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  • Writer's pictureJohn Michael Cooper

Margaret Bonds and The Ballad of the Brown King

Updated: Dec 15, 2023

Some Historical Errata, Corrigenda, and Addenda



As December nears, so do more performances of one of Margaret Bonds’s most important and best-loved works: The Ballad of the Brown King, on a text that Bonds solicited from Langston Hughes. The cantata is a milestone in musical history not only for its musical beauties (what composer and critic Carl Diton, in connection with the original 1954 version, called its “clear, iridescent harmonies”), but also for having used its poetry and music to point out that a Black man played an important role in the frequently whitewashed Christmas story. That Black man was the magus Balthasar (Balthazar) who was described in the eleventh century by Manegold von Lautenbach, ca. 1030 – ca. 1103), a.k.a. Pseudo-Bede, as “a dark, fully bearded king.”


As is well known, since the premiere of its revised and extended version on 11 December 1960 The Ballad of the Brown King has been a staple of the yuletide season in African American musical communities. But recent years have seen an increase in the work’s popularity, fueled in part by growing general interest in Margaret Bonds but mostly by the beautiful recording of Dr. Malcolm J. Merriweather’s chamber-orchestra arrangement, which was released by the Dessoff Choirs that was released on Avie in 2019.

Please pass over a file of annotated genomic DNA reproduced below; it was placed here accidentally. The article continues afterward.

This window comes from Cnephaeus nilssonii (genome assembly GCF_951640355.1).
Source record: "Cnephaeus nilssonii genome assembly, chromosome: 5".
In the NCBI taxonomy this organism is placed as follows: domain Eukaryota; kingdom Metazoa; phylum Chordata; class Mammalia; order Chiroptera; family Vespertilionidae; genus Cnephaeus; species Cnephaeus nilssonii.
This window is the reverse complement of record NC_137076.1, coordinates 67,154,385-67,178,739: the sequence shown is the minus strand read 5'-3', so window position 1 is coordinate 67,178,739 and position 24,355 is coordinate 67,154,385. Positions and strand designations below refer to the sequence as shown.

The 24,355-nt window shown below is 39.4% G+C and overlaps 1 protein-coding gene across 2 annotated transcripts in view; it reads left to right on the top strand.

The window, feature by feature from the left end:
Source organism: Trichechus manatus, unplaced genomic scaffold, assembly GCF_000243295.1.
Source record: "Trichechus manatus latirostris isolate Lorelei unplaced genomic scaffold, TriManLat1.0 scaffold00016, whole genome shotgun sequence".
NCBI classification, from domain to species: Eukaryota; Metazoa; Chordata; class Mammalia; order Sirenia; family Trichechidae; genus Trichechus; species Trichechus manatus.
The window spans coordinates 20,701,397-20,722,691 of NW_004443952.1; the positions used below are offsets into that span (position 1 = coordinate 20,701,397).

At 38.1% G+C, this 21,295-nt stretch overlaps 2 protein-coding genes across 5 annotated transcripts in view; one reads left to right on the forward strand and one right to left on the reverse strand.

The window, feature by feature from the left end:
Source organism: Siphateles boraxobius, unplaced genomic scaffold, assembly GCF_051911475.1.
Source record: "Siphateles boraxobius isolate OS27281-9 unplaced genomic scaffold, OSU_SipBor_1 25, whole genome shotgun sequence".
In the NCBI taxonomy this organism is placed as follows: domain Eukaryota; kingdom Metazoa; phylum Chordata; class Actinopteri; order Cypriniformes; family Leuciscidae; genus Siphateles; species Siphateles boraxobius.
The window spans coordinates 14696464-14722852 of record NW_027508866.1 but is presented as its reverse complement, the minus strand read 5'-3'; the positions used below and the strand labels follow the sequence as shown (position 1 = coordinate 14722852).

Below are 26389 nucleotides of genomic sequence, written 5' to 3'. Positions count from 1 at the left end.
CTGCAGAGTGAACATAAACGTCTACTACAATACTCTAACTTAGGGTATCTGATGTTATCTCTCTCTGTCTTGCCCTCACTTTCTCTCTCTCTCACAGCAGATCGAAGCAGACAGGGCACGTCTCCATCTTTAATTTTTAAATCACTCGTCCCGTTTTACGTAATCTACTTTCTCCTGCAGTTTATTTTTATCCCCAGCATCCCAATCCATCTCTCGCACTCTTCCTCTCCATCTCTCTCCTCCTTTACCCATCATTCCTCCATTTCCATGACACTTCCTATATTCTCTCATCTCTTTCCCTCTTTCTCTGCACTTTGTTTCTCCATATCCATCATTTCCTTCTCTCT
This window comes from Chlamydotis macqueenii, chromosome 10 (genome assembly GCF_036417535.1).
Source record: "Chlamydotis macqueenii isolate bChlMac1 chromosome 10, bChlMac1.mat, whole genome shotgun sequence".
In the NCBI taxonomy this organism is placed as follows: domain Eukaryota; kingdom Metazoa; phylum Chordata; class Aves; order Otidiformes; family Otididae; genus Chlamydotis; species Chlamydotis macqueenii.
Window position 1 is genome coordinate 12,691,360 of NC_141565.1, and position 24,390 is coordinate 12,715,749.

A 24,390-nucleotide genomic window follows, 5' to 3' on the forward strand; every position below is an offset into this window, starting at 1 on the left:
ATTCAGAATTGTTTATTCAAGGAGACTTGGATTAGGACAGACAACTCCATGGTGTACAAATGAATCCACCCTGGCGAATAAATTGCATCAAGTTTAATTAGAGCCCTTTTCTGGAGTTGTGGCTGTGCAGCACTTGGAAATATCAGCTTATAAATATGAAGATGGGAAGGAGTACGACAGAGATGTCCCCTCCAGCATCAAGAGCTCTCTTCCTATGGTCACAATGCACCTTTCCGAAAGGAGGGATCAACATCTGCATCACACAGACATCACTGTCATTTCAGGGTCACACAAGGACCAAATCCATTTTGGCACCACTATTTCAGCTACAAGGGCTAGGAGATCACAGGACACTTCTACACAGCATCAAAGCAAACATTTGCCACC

That increased popularity is of course something to be celebrated – but it has a downside as well, because most performances are now attended by recycled false information about The Ballad of the Brown King that circulates even in seemingly reliable sources: the cantata’s increase in popularity has been tarnished by widely disseminated misinformation about its entry into the musical world. (Please note: I, too, have recycled this information in previous posts. As soon as this post is up, I will go back and correct the errors there.)


What follows is an attempt to head off at least some further recyclings of that bad information. I’ll start with the description of the premiere of the revised version given in Dr. Helen Walker-Hill’s important chapter on Bonds in her seminal book From Spirituals to Symphonies: African-American Women Composers and Their Music, since the essentials of this account seem to be the starting point for the bad information mentioned above. Then, on the basis of the flyer for the 1960 performance and Margaret Bonds’s own typed and hand-annotated mock-up for the program, I’ll identify the errors and provide a few supplemental points of information.